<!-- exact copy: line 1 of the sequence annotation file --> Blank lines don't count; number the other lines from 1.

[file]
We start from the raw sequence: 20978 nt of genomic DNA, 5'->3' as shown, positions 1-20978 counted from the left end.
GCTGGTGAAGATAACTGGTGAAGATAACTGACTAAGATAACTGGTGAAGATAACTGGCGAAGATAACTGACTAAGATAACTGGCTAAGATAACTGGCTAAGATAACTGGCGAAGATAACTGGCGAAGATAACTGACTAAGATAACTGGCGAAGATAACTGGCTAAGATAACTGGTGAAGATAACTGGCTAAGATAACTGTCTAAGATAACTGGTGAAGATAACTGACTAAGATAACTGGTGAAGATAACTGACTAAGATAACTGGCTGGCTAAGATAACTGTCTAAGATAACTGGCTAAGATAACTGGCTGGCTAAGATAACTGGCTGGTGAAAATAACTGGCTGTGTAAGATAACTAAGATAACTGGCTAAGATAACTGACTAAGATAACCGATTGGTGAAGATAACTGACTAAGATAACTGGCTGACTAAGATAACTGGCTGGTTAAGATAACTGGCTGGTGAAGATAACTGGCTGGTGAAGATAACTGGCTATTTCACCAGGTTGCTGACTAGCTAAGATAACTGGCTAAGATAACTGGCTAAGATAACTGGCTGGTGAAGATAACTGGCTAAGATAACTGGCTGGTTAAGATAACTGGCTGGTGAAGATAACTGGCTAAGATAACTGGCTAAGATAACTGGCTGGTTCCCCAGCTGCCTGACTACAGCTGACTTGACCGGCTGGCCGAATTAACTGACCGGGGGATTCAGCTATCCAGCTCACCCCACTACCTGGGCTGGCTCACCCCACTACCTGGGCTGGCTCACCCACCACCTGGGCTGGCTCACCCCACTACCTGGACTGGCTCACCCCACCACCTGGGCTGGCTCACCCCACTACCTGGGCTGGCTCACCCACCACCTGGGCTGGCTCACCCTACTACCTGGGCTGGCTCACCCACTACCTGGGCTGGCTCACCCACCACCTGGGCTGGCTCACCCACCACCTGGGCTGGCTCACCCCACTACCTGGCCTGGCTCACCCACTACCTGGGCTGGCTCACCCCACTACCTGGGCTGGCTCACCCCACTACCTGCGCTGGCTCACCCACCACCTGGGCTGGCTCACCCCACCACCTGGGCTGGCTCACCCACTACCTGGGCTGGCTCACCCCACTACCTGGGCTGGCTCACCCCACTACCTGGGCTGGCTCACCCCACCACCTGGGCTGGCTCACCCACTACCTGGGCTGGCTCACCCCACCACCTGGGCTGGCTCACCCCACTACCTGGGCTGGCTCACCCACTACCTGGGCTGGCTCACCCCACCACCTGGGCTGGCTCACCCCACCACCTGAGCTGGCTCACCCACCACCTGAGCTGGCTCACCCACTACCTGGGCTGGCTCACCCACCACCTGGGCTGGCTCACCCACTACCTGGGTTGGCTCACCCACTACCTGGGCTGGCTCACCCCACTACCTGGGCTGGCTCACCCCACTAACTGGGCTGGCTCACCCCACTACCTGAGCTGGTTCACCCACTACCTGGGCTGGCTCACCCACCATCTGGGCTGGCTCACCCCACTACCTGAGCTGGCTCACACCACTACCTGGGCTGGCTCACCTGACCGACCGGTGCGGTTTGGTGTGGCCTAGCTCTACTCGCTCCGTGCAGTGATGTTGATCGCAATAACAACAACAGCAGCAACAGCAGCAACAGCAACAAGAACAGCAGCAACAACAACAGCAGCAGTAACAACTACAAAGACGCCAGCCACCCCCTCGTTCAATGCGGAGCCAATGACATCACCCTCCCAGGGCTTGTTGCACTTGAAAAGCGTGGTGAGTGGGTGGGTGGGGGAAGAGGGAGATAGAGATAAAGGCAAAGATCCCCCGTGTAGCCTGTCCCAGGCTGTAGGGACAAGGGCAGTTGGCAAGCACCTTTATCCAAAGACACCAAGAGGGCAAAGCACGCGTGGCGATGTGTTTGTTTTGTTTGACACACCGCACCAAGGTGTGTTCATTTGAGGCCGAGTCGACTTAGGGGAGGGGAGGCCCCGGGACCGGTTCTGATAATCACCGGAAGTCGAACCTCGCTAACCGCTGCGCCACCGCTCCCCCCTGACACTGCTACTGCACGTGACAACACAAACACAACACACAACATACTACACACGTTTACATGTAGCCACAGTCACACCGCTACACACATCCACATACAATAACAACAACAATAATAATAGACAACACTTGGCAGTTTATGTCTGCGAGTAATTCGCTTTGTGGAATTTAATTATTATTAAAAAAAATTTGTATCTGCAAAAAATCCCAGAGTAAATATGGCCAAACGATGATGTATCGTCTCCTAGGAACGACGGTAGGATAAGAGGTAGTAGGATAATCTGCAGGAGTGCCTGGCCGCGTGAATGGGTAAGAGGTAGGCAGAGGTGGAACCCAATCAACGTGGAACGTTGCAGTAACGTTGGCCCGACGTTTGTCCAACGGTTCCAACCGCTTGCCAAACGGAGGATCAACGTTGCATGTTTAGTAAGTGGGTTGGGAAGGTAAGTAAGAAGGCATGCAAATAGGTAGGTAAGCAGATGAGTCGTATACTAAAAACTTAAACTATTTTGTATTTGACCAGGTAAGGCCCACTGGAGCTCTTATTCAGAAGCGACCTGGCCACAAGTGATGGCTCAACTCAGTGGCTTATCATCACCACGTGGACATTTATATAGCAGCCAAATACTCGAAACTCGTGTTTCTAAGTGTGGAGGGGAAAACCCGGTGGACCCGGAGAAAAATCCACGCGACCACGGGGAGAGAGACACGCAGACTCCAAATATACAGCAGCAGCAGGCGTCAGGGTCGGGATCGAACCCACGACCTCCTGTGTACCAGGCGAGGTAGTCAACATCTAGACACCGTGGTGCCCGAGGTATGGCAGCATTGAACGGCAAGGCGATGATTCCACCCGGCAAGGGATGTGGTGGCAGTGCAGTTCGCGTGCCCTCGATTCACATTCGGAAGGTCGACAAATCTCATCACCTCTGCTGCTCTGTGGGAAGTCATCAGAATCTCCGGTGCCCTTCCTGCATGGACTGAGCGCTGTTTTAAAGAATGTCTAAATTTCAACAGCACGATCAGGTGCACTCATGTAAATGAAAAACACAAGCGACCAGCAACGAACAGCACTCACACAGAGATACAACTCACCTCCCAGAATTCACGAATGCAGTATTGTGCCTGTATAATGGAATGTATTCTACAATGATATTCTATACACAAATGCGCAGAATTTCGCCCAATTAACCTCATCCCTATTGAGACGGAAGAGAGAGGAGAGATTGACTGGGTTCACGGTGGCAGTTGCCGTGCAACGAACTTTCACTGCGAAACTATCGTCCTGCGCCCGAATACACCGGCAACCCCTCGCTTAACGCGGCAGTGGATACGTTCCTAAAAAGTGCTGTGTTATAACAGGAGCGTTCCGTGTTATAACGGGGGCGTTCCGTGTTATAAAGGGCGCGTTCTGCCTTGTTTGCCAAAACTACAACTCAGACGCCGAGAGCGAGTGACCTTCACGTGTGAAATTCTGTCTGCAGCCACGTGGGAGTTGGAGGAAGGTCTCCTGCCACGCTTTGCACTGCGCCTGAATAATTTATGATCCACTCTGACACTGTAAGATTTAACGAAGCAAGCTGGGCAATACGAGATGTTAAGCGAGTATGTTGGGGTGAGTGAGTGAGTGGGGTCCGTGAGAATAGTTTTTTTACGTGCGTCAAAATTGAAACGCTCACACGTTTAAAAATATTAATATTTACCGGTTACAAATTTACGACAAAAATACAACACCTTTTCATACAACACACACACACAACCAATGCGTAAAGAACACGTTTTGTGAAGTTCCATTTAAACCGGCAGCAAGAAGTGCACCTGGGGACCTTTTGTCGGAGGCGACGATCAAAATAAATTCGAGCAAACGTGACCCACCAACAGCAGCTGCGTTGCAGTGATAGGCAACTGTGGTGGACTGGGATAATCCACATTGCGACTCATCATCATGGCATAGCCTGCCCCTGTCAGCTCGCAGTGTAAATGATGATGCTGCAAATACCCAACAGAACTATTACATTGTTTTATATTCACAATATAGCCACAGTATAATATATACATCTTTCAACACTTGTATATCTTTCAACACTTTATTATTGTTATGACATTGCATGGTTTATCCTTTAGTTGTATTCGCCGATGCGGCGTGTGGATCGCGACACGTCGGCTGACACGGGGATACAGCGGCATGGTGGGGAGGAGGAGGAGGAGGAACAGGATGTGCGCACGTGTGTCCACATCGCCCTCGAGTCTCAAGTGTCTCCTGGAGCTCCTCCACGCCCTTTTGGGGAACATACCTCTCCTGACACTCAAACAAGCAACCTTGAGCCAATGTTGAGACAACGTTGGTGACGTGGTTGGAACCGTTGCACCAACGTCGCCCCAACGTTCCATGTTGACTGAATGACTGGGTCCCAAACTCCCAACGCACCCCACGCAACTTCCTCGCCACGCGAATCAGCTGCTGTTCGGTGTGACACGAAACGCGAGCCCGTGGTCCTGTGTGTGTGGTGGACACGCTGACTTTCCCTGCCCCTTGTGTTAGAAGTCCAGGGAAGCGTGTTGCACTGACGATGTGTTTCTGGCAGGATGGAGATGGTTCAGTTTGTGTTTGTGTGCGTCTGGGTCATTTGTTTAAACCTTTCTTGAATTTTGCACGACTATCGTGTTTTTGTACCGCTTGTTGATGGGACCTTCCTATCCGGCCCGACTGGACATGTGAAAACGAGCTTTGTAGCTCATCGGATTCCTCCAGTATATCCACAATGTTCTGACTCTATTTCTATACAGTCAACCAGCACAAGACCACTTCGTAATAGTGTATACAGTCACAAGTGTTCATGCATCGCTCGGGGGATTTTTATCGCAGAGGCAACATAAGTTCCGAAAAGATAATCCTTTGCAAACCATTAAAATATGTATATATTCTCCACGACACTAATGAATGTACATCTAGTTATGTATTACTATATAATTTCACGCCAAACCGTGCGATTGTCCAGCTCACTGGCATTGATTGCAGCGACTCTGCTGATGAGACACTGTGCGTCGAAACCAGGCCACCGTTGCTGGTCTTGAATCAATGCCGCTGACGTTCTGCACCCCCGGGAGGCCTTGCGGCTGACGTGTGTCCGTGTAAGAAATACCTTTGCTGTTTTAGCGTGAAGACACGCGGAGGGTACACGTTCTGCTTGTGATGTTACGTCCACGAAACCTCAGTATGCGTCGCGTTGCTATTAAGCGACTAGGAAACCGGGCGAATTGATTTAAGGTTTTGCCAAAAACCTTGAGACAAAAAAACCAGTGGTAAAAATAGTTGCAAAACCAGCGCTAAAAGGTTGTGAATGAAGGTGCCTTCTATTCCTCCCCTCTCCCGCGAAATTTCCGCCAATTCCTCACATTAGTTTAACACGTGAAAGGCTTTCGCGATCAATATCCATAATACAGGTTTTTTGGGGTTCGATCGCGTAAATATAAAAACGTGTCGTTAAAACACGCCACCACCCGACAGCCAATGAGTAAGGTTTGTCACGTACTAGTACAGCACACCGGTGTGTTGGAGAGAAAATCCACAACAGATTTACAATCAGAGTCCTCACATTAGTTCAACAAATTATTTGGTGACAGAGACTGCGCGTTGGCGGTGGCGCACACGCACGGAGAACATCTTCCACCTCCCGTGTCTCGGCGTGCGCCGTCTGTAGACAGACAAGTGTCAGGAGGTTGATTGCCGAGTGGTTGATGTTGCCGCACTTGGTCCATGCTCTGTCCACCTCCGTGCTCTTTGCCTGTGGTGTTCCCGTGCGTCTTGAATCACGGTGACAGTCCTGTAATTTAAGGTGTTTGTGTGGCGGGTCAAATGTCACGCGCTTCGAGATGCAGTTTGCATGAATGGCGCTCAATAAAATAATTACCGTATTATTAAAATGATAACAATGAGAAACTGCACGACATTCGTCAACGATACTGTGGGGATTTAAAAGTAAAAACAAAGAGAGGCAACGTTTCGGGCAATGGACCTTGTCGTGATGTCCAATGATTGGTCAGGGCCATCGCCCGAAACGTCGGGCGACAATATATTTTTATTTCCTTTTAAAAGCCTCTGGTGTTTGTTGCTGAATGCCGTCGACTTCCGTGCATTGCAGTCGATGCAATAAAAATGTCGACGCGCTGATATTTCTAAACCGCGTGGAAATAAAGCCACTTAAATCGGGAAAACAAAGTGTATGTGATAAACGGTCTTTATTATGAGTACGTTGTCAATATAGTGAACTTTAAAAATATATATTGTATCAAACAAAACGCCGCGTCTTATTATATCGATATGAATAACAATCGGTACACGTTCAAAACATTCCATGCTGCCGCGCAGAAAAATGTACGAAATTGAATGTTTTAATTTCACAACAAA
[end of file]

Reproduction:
We start from the raw sequence: 20978 nt of genomic DNA, 5'->3' as shown, positions 1-20978 counted from the left end.